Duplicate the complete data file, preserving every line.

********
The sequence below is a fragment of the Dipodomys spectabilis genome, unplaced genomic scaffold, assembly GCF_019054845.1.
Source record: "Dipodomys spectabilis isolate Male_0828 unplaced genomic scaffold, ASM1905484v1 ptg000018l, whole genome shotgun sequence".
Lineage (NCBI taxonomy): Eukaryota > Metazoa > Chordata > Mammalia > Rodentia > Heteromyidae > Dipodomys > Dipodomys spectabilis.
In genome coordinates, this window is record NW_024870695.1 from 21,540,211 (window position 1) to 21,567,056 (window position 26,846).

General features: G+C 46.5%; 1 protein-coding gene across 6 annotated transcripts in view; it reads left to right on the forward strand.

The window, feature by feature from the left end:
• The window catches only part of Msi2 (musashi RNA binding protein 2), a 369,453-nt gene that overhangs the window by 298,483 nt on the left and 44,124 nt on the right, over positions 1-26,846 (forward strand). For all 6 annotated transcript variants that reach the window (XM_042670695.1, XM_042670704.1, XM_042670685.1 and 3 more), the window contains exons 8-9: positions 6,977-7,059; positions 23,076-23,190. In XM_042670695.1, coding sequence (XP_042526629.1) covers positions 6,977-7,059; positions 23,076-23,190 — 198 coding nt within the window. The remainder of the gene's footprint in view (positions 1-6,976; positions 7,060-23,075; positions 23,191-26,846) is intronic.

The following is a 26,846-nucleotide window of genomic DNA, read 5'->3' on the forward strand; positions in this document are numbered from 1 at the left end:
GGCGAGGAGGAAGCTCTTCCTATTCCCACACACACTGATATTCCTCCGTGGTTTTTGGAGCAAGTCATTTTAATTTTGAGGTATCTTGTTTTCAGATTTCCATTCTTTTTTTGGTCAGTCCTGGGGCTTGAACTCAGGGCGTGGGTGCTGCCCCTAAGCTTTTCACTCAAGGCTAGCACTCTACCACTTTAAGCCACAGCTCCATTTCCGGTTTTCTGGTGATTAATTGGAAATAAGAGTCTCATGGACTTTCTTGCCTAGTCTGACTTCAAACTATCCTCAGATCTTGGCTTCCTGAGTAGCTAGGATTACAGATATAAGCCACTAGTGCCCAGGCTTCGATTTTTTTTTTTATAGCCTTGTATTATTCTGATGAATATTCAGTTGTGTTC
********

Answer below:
The sequence below is a fragment of the Dipodomys spectabilis genome, unplaced genomic scaffold, assembly GCF_019054845.1.
Source record: "Dipodomys spectabilis isolate Male_0828 unplaced genomic scaffold, ASM1905484v1 ptg000018l, whole genome shotgun sequence".
Lineage (NCBI taxonomy): Eukaryota > Metazoa > Chordata > Mammalia > Rodentia > Heteromyidae > Dipodomys > Dipodomys spectabilis.
In genome coordinates, this window is record NW_024870695.1 from 21,540,211 (window position 1) to 21,567,056 (window position 26,846).

General features: G+C 46.5%; 1 protein-coding gene across 6 annotated transcripts in view; it reads left to right on the forward strand.

The window, feature by feature from the left end:
• The window catches only part of Msi2 (musashi RNA binding protein 2), a 369,453-nt gene that overhangs the window by 298,483 nt on the left and 44,124 nt on the right, over positions 1-26,846 (forward strand). For all 6 annotated transcript variants that reach the window (XM_042670695.1, XM_042670704.1, XM_042670685.1 and 3 more), the window contains exons 8-9: positions 6,977-7,059; positions 23,076-23,190. In XM_042670695.1, coding sequence (XP_042526629.1) covers positions 6,977-7,059; positions 23,076-23,190 — 198 coding nt within the window. The remainder of the gene's footprint in view (positions 1-6,976; positions 7,060-23,075; positions 23,191-26,846) is intronic.

The following is a 26,846-nucleotide window of genomic DNA, read 5'->3' on the forward strand; positions in this document are numbered from 1 at the left end:
GGCGAGGAGGAAGCTCTTCCTATTCCCACACACACTGATATTCCTCCGTGGTTTTTGGAGCAAGTCATTTTAATTTTGAGGTATCTTGTTTTCAGATTTCCATTCTTTTTTTGGTCAGTCCTGGGGCTTGAACTCAGGGCGTGGGTGCTGCCCCTAAGCTTTTCACTCAAGGCTAGCACTCTACCACTTTAAGCCACAGCTCCATTTCCGGTTTTCTGGTGATTAATTGGAAATAAGAGTCTCATGGACTTTCTTGCCTAGTCTGACTTCAAACTATCCTCAGATCTTGGCTTCCTGAGTAGCTAGGATTACAGATATAAGCCACTAGTGCCCAGGCTTCGATTTTTTTTTTTATAGCCTTGTATTATTCTGATGAATATTCAGTTGTGTTC